So I prayed. And Amy prayed. And the answer was clear: stay where you are, bloom where you are planted. This was the answer even before I listened to the Wimber tape but his word was a powerful confirmation. I got confirming words from other wise people too. Amy and I are called to stay here, to pastor Vineyard North in Wake Forest, to pursue God and actualize God in our lives and the lives of those God has called us to serve. So I didn’t apply for any positions (even though this might be career suicide). We’re committed to staying, to do the slow work of being faithful in one direction for a long time.
And this is slow work. It takes time. Many people familiar with the Vineyard know that Wimber preached on healing every week for a year before anyone was healed. What is less well known is that he also spent a whole year preaching on prayer. On the tape he says that it took another year after that to see the fruit of prayer growing in people’s lives. Life takes time to grow. Amy and I feel very peaceful, excited, and encouraged about staying. We have told our board and church leaders and they seem encouraged too. We are also wondering how we are going to support ourselves as we transition to giving more time to pastoring. So far I’ve given a lot of time to outside work but we think God is calling us to devote more time to the church. It not only takes years of commitment, it also takes a commitment of hours each week. Tending, cultivating, caring for the life God has called us to serve. Over the next several weeks, we’re going to be asking folks to give financially to our church, to help free me up to spend my time pastoring.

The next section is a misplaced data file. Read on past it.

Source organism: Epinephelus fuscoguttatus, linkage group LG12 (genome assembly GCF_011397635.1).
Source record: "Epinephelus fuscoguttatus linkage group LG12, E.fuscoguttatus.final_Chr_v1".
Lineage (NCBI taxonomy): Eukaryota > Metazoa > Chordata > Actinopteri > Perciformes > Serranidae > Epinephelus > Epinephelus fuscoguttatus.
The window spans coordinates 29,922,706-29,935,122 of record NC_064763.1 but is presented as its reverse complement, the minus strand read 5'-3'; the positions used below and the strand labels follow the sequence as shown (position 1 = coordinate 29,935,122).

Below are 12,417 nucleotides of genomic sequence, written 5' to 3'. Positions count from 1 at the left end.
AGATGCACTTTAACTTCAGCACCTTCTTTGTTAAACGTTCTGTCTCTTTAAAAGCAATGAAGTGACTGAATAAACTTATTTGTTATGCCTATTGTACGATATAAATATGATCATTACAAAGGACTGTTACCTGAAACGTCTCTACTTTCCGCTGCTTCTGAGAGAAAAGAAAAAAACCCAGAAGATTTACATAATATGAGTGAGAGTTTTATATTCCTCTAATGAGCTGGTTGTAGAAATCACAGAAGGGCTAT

Please pray for us. Please consider helping us bloom where we are planted. And please do the same – bloom where you are planted.